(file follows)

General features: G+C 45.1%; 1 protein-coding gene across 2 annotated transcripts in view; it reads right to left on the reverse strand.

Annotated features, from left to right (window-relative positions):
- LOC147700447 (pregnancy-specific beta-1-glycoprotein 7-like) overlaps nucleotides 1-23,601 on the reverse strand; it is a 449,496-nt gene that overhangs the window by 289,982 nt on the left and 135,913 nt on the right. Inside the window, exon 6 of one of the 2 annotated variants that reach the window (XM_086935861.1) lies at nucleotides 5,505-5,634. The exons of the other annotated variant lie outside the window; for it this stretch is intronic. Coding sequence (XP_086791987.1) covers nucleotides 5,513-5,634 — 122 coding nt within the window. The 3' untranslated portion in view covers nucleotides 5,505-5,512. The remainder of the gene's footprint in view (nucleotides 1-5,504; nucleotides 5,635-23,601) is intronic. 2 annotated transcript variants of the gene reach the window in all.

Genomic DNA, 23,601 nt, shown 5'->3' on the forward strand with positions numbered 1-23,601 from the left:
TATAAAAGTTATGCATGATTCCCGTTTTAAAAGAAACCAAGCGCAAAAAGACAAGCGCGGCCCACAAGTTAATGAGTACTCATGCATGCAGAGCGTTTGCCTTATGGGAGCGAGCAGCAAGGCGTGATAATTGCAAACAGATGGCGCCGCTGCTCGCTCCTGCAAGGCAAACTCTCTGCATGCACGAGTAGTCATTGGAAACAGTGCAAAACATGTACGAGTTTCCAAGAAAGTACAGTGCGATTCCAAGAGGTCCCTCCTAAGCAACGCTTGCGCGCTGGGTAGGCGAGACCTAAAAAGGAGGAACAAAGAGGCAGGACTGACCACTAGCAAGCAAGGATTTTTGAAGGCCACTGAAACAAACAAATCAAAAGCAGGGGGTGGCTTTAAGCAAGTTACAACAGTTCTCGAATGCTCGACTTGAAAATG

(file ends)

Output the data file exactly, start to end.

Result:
General features: G+C 45.1%; 1 protein-coding gene across 2 annotated transcripts in view; it reads right to left on the reverse strand.

Annotated features, from left to right (window-relative positions):
- LOC147700447 (pregnancy-specific beta-1-glycoprotein 7-like) overlaps nucleotides 1-23,601 on the reverse strand; it is a 449,496-nt gene that overhangs the window by 289,982 nt on the left and 135,913 nt on the right. Inside the window, exon 6 of one of the 2 annotated variants that reach the window (XM_086935861.1) lies at nucleotides 5,505-5,634. The exons of the other annotated variant lie outside the window; for it this stretch is intronic. Coding sequence (XP_086791987.1) covers nucleotides 5,513-5,634 — 122 coding nt within the window. The 3' untranslated portion in view covers nucleotides 5,505-5,512. The remainder of the gene's footprint in view (nucleotides 1-5,504; nucleotides 5,635-23,601) is intronic. 2 annotated transcript variants of the gene reach the window in all.

Genomic DNA, 23,601 nt, shown 5'->3' on the forward strand with positions numbered 1-23,601 from the left:
TATAAAAGTTATGCATGATTCCCGTTTTAAAAGAAACCAAGCGCAAAAAGACAAGCGCGGCCCACAAGTTAATGAGTACTCATGCATGCAGAGCGTTTGCCTTATGGGAGCGAGCAGCAAGGCGTGATAATTGCAAACAGATGGCGCCGCTGCTCGCTCCTGCAAGGCAAACTCTCTGCATGCACGAGTAGTCATTGGAAACAGTGCAAAACATGTACGAGTTTCCAAGAAAGTACAGTGCGATTCCAAGAGGTCCCTCCTAAGCAACGCTTGCGCGCTGGGTAGGCGAGACCTAAAAAGGAGGAACAAAGAGGCAGGACTGACCACTAGCAAGCAAGGATTTTTGAAGGCCACTGAAACAAACAAATCAAAAGCAGGGGGTGGCTTTAAGCAAGTTACAACAGTTCTCGAATGCTCGACTTGAAAATG